On the Edge of Essential: Six more spots worth checking out

There’s been no shortage of suggestions as to the spots I may have left off my list of 38 Essential Omaha restaurants. To that end, I decided to share six that made my first working list, but didn’t make the final cut. But that doesn’t mean I like them any less — or that they’re any less worthy of discussion.

When I first made my list, it included close to 50 restaurants that I thought were worth consideration. Some are old-school classics. Others were just places I like personally. Some are favorites of the food community. To get from 50 to 38 is a challenge, and requires some tough decisions, including considerations of cuisine, ownership, neighborhoods, diversity, originality and several others.

So here, without further ado, are six more places that I think could constitute Omaha “essentials.” Discuss, as always, in the comments.

Avoli Osteria, 5013 Underwood Ave.

The spaghetti and meatballs, a recent special at Avoli Osteria.

To choose between Dario Schicke’s two Dundee standbys is one of the toughest choices I made. I went with Dario’s, his namesake, because in a city with a sea of delicious Italian, I felt like it stood just slightly ahead.

But Avoli, particularly on a few recent visits, is still just great.

Don’t sleep on the burrata, which rotates with the seasons. You’ll find a wide variety of pasta shapes; my favorites include the bucatini served with stewed tomato and spicy Italian sausage; the guanciale-studded Carbonara; and pillowy potato gnocchi.

Frank’s Pizzeria, 711 N. 132nd St.

Frank’s, a West Dodge staple, has changed ownership since I first visited more than five years ago. But on recent visits, Omaha’s closest version of legit New York-style ‘za still had what I long for: thin, super crispy crust with a center that can stand up to heavy topping and an edge that cracks delightfully when you bite into it.

I can’t speak to much else on the menu at Frank’s. All I have ever ordered is pizza. I suggest you do the same.

Via Farina, 1108 S. 10th St.

I recently fell back in love with Via, tucked between the Old Market and Little Bohemia. It’s pizza is different than the aforementioned Frank’s (and different than the pizza that did make the list, at Dante and La Casa.)

Via’s pizza has the kind of edge crust that dreams are made of, thick with burnt bubbles that burst apart when you bite into them, mixed with plenty of chew in the dough. It’s all around a wondeful experience to eat. Their house topping combinations are lovely; if the special pizza the evening you visit sounds good, I’d advise it. I haven’t yet been disappointed.

The small plates of pasta are sized the same way as they are in Italy, as a first course, so don’t expect a huge portion. Instead, order one as a shared starter.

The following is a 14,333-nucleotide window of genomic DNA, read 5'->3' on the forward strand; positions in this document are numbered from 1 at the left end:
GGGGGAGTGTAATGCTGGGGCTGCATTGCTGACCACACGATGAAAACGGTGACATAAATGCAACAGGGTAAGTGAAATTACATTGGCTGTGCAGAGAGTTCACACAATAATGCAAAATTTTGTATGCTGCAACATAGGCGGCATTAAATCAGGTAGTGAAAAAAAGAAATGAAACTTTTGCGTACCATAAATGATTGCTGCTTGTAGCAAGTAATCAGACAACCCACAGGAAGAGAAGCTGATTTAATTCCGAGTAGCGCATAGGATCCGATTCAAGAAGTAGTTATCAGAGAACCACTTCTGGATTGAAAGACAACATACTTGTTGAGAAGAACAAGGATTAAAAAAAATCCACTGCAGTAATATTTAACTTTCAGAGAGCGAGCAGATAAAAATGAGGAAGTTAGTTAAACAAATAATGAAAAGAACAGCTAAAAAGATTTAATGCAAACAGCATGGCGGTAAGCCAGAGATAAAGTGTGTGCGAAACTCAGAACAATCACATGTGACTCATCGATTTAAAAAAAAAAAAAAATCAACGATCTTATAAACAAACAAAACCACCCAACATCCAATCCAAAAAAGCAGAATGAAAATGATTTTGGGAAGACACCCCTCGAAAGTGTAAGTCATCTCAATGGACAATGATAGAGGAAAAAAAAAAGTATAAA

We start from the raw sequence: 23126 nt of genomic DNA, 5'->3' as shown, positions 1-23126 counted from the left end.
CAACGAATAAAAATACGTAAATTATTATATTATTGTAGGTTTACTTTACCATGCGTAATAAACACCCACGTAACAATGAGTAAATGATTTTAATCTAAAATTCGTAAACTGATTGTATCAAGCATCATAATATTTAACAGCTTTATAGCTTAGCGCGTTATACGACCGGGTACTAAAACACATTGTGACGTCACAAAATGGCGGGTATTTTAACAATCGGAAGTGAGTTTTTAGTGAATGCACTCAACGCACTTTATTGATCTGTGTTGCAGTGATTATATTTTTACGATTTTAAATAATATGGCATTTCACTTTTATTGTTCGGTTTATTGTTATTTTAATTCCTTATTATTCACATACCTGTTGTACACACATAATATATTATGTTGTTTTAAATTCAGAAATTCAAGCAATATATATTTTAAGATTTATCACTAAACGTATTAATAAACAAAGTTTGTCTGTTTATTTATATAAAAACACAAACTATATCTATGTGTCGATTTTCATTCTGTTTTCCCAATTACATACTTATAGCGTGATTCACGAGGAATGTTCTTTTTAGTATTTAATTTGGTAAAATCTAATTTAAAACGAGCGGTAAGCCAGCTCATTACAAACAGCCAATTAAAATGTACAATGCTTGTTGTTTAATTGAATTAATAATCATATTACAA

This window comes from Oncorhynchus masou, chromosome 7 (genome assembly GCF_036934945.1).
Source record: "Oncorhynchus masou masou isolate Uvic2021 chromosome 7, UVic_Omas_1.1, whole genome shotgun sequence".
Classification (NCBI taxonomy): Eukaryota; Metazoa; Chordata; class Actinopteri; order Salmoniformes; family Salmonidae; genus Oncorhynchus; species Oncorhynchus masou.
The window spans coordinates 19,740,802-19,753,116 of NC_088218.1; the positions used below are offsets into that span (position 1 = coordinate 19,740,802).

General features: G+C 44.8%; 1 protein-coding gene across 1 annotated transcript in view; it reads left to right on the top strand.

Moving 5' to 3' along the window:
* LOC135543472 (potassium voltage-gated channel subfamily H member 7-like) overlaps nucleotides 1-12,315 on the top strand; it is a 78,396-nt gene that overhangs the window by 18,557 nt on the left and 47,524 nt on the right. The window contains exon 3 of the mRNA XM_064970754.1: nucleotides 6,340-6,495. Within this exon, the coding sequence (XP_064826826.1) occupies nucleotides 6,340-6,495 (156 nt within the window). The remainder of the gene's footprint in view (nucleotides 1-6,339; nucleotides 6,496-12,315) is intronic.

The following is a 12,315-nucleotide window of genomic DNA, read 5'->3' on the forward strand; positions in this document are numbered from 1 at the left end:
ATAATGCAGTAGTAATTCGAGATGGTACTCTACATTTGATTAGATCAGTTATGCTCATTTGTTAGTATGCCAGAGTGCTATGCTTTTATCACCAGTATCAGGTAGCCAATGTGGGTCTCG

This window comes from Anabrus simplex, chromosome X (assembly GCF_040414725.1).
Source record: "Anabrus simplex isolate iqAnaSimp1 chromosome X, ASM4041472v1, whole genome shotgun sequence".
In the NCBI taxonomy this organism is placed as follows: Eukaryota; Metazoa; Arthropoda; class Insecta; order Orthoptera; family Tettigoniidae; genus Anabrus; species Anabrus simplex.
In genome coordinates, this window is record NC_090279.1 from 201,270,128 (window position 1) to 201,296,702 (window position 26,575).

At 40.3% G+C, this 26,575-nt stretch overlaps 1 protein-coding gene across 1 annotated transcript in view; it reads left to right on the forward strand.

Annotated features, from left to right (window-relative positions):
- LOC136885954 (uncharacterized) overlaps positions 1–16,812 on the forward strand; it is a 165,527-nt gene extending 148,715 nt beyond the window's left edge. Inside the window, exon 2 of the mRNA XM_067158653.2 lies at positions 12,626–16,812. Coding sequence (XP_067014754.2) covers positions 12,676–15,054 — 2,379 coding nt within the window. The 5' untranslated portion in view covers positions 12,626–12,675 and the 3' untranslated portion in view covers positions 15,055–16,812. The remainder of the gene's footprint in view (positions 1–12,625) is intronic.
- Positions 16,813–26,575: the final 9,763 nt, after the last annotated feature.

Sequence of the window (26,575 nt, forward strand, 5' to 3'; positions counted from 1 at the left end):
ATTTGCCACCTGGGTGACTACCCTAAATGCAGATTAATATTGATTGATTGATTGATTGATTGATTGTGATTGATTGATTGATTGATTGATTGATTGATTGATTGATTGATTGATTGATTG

Rally Coffee, 749 N. 14th St.

I don’t have any photos of my visits to Rally Coffee, so I borrowed this one from their Instagram page. I think the reason that I don’t have any photos is because I get so into my cappuccino or latte or wonderfully original seasonal coffee drink that I simply forget to snap a picture.

I’ll rectify that next time I visit.

Rally hits that right note between high-end and drinkable when it comes to coffee. Their brews are interesting but not too weird, and their seasonal specials are always amped up, more delicious versions than what you’ll find elsewhere.

It’s a little under the radar. That’s why you should visit.

eCreamery, 5001 Underwood Ave.

eCreamery is simply one of my oldest favorites around this town. Their ice cream isn’t as fancy or original as Coneflower, which I put on my list.

But you know what eCreamery does every single time? It delivers.

Shark Bait, one of their bestselling flavors, is still delightful any time I get a bite of it. Their old-school mixed in flavors of candy, nuts, cookies and sprinkles are well-executed and balanced.

And lest we never forget: My husband, aka Captain Cone, completed the “Dundee Dozen” not once but twice. Check for his face on the wall when you’re waiting in line.

Inner Rail Food Hall, Aksarben Village

Inner Rail is winning the food hall game in Omaha.

It’s big, with a centrally located bar, a seasonal drink menu, a massive outdoor patio and an ever-changing slate of fun new concepts.

Kathmandu Momo Station (which did make my list) is there. But so are several other good standards: Noli’s (pizza), Nori (sushi), Maharani (Indian) and Culprit (coffee, sandwiches and pastries.)

I have yet to try their new burger concept, Smash, or Rougamo and Boba, focused on northern Chinese; both are high on my list.


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